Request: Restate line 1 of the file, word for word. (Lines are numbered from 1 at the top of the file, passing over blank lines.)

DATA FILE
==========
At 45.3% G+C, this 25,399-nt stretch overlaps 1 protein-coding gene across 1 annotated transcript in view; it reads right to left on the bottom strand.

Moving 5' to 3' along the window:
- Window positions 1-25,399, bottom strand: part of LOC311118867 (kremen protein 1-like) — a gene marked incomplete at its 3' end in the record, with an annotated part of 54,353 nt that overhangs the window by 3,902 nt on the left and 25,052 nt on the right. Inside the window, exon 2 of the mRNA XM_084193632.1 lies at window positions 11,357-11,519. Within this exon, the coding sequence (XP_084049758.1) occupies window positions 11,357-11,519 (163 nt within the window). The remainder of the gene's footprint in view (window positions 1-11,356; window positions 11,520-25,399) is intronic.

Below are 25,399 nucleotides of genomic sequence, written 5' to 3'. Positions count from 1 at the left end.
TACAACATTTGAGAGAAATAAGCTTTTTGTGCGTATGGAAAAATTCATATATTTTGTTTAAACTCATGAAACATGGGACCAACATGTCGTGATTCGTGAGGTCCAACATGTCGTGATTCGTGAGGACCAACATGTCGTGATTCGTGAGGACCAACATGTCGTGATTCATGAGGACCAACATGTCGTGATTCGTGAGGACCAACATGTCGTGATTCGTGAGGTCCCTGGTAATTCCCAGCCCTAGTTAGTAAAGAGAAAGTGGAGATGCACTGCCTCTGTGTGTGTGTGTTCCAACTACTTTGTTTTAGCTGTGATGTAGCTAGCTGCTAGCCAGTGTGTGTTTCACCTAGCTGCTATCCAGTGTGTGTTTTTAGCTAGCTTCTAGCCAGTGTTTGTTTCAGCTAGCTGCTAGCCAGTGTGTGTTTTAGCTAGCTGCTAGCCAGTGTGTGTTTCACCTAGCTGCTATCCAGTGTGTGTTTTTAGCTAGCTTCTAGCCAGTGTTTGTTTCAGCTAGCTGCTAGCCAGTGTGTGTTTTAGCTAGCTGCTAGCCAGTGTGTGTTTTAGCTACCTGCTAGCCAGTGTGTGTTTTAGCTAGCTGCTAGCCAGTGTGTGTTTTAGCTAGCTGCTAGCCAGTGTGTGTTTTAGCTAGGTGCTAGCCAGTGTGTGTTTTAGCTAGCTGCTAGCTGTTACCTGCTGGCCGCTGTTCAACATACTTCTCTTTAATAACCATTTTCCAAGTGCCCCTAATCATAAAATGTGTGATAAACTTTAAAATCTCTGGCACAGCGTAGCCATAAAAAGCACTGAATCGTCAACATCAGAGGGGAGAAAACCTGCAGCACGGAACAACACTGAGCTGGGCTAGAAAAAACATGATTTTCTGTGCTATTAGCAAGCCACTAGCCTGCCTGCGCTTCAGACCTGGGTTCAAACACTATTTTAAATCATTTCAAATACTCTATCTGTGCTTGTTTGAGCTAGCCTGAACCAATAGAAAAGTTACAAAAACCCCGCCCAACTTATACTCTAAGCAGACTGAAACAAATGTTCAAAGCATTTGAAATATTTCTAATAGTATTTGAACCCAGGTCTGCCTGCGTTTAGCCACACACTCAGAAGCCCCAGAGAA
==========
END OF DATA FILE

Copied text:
At 45.3% G+C, this 25,399-nt stretch overlaps 1 protein-coding gene across 1 annotated transcript in view; it reads right to left on the bottom strand.